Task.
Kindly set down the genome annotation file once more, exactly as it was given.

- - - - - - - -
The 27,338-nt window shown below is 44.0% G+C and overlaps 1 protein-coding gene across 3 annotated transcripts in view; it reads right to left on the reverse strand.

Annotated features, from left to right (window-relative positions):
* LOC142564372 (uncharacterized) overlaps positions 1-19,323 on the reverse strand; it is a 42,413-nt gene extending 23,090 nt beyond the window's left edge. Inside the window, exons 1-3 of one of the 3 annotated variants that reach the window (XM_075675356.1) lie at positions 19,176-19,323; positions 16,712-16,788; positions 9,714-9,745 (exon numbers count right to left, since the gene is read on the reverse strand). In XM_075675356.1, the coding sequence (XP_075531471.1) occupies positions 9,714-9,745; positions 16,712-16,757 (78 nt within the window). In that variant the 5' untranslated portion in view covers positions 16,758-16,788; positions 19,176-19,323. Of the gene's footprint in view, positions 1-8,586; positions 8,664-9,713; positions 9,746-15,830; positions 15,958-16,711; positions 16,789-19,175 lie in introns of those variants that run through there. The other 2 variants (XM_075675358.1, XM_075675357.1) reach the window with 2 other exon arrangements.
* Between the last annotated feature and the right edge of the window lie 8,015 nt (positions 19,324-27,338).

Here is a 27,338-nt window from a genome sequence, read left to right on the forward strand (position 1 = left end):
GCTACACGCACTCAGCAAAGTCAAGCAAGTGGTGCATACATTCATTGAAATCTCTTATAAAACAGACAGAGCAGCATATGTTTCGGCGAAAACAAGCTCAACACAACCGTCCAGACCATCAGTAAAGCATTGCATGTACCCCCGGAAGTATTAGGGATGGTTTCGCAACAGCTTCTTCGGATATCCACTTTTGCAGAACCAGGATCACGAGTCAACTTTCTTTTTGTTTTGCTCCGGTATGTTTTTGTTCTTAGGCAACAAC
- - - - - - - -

The 27,338-nt window shown below is 44.0% G+C and overlaps 1 protein-coding gene across 3 annotated transcripts in view; it reads right to left on the reverse strand.

Annotated features, from left to right (window-relative positions):
* LOC142564372 (uncharacterized) overlaps positions 1-19,323 on the reverse strand; it is a 42,413-nt gene extending 23,090 nt beyond the window's left edge. Inside the window, exons 1-3 of one of the 3 annotated variants that reach the window (XM_075675356.1) lie at positions 19,176-19,323; positions 16,712-16,788; positions 9,714-9,745 (exon numbers count right to left, since the gene is read on the reverse strand). In XM_075675356.1, the coding sequence (XP_075531471.1) occupies positions 9,714-9,745; positions 16,712-16,757 (78 nt within the window). In that variant the 5' untranslated portion in view covers positions 16,758-16,788; positions 19,176-19,323. Of the gene's footprint in view, positions 1-8,586; positions 8,664-9,713; positions 9,746-15,830; positions 15,958-16,711; positions 16,789-19,175 lie in introns of those variants that run through there. The other 2 variants (XM_075675358.1, XM_075675357.1) reach the window with 2 other exon arrangements.
* Between the last annotated feature and the right edge of the window lie 8,015 nt (positions 19,324-27,338).

Here is a 27,338-nt window from a genome sequence, read left to right on the forward strand (position 1 = left end):
GCTACACGCACTCAGCAAAGTCAAGCAAGTGGTGCATACATTCATTGAAATCTCTTATAAAACAGACAGAGCAGCATATGTTTCGGCGAAAACAAGCTCAACACAACCGTCCAGACCATCAGTAAAGCATTGCATGTACCCCCGGAAGTATTAGGGATGGTTTCGCAACAGCTTCTTCGGATATCCACTTTTGCAGAACCAGGATCACGAGTCAACTTTCTTTTTGTTTTGCTCCGGTATGTTTTTGTTCTTAGGCAACAAC